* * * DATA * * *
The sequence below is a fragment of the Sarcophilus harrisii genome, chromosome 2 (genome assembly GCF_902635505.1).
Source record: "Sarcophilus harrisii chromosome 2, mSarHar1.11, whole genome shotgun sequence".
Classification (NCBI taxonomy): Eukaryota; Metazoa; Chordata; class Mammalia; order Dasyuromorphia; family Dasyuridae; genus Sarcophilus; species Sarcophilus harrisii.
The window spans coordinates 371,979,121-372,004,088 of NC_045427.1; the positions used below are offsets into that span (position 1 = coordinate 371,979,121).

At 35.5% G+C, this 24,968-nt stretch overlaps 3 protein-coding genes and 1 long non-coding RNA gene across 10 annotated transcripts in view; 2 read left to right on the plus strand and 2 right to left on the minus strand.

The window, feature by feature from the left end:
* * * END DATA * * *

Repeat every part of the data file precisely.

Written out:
The sequence below is a fragment of the Sarcophilus harrisii genome, chromosome 2 (genome assembly GCF_902635505.1).
Source record: "Sarcophilus harrisii chromosome 2, mSarHar1.11, whole genome shotgun sequence".
Classification (NCBI taxonomy): Eukaryota; Metazoa; Chordata; class Mammalia; order Dasyuromorphia; family Dasyuridae; genus Sarcophilus; species Sarcophilus harrisii.
The window spans coordinates 371,979,121-372,004,088 of NC_045427.1; the positions used below are offsets into that span (position 1 = coordinate 371,979,121).

At 35.5% G+C, this 24,968-nt stretch overlaps 3 protein-coding genes and 1 long non-coding RNA gene across 10 annotated transcripts in view; 2 read left to right on the plus strand and 2 right to left on the minus strand.

The window, feature by feature from the left end: